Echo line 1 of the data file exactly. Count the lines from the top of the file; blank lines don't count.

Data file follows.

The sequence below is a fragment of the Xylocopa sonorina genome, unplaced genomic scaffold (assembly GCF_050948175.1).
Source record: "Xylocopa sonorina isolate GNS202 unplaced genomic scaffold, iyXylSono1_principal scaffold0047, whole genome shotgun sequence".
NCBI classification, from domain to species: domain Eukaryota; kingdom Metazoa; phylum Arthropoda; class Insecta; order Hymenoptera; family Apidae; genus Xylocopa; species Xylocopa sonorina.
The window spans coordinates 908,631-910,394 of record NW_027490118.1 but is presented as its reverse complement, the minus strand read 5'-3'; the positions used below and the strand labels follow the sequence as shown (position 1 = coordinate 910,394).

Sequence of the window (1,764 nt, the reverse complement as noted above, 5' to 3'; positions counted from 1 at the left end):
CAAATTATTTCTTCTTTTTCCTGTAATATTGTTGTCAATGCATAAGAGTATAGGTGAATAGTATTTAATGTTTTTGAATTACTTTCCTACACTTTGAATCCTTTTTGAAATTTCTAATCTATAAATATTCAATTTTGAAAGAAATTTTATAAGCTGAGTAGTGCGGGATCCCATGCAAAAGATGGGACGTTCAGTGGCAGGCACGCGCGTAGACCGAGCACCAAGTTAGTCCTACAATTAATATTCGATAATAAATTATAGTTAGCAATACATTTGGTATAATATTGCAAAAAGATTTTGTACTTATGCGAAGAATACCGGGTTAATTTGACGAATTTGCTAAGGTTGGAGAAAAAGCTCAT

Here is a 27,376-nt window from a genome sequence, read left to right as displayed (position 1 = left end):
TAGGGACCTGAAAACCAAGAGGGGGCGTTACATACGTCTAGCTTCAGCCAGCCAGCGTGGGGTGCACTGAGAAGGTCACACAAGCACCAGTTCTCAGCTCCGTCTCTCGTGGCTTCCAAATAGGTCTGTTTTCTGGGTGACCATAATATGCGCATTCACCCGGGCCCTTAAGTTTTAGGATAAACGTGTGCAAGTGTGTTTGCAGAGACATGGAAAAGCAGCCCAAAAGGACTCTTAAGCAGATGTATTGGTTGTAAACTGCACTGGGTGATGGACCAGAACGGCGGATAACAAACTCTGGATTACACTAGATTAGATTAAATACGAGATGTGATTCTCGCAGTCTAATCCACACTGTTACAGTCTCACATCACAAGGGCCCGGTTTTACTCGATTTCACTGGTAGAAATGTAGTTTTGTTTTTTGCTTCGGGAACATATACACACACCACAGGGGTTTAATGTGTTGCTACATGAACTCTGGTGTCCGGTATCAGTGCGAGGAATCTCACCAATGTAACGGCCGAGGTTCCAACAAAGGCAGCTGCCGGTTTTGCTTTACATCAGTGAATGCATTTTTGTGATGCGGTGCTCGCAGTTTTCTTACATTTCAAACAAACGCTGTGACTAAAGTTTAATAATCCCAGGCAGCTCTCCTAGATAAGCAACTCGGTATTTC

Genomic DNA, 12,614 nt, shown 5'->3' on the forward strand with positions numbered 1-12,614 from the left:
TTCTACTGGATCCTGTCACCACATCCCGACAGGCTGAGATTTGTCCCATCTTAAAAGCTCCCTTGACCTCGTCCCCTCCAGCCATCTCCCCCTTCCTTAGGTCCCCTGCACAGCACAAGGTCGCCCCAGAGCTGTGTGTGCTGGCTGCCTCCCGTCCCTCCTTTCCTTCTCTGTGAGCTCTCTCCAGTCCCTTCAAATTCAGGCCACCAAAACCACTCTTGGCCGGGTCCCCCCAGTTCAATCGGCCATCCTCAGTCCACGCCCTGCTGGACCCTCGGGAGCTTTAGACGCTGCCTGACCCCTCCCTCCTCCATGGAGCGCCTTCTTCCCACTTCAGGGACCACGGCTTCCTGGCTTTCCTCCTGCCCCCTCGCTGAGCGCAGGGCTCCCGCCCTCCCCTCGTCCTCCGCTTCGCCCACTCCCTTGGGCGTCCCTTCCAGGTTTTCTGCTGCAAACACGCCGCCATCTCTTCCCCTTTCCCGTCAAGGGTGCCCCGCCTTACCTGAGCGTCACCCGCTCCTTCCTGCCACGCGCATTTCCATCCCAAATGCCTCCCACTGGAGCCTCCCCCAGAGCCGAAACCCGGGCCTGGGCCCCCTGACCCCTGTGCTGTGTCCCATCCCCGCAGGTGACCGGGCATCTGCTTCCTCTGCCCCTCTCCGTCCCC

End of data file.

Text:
The sequence below is a fragment of the Xylocopa sonorina genome, unplaced genomic scaffold (assembly GCF_050948175.1).